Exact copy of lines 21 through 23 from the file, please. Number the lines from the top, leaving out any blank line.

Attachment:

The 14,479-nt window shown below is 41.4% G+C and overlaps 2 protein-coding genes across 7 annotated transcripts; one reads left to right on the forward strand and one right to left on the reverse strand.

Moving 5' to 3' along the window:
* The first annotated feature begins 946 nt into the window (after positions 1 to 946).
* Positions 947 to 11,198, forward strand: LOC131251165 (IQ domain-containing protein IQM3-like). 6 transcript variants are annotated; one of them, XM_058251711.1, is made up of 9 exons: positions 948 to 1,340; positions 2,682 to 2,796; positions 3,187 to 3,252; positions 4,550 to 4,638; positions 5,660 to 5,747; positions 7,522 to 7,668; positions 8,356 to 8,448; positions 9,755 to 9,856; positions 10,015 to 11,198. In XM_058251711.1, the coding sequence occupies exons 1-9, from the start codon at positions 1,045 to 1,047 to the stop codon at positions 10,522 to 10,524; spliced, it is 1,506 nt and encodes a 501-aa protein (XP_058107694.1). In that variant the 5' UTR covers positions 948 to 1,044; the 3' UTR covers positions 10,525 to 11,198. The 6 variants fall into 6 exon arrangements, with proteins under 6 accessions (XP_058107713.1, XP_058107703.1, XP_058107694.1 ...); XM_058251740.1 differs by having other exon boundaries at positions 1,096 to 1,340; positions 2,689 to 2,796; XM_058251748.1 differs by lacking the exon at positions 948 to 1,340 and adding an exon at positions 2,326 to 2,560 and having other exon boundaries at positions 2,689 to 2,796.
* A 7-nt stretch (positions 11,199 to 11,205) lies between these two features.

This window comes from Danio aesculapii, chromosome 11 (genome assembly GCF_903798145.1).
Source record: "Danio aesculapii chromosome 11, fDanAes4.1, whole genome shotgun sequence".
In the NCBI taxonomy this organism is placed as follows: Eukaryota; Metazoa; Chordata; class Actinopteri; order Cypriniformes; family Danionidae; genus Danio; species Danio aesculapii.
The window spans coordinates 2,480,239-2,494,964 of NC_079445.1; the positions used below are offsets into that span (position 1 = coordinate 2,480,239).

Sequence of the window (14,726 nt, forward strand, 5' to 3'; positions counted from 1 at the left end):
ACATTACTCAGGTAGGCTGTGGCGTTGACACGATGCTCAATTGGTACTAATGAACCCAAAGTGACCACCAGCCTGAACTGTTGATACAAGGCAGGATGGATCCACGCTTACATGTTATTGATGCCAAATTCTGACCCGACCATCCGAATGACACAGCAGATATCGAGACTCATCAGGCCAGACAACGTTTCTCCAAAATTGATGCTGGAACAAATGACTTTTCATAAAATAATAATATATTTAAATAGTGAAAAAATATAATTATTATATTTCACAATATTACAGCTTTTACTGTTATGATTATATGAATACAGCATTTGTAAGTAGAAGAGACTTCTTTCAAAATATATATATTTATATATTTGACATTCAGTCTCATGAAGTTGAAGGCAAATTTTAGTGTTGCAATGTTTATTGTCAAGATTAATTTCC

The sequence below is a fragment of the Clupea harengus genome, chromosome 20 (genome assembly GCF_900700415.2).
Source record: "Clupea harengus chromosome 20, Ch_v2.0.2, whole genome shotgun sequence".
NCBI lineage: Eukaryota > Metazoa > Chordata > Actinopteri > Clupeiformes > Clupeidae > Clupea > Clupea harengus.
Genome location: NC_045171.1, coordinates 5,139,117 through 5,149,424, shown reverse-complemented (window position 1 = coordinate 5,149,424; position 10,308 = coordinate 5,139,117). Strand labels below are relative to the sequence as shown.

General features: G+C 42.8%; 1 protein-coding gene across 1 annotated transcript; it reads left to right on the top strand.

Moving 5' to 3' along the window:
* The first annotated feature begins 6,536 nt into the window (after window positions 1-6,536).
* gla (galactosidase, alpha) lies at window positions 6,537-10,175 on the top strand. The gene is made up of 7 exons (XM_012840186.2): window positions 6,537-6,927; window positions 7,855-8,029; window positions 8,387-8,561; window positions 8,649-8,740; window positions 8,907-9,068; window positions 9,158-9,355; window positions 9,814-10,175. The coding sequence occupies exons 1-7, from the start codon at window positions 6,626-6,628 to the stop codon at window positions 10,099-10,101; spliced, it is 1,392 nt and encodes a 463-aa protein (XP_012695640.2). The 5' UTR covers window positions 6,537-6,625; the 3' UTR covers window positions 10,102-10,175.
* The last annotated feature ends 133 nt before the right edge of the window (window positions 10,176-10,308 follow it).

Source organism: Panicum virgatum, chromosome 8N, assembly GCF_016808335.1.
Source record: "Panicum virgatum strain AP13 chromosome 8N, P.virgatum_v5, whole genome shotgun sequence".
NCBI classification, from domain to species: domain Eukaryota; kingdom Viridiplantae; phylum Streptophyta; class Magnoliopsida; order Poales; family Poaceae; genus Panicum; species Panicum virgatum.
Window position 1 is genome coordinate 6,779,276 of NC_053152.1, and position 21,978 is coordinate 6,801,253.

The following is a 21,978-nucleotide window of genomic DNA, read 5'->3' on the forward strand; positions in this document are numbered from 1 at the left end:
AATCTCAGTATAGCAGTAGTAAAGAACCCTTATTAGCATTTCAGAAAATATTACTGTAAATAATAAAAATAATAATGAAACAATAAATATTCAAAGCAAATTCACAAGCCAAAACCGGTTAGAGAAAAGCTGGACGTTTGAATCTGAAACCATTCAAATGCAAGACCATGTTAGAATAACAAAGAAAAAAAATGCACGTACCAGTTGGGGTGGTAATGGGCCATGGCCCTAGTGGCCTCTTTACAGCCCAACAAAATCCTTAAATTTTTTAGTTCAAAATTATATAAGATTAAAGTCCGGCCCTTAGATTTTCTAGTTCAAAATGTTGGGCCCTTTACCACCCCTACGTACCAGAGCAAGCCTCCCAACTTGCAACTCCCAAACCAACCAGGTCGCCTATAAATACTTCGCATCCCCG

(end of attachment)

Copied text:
Source organism: Panicum virgatum, chromosome 8N, assembly GCF_016808335.1.
Source record: "Panicum virgatum strain AP13 chromosome 8N, P.virgatum_v5, whole genome shotgun sequence".
NCBI classification, from domain to species: domain Eukaryota; kingdom Viridiplantae; phylum Streptophyta; class Magnoliopsida; order Poales; family Poaceae; genus Panicum; species Panicum virgatum.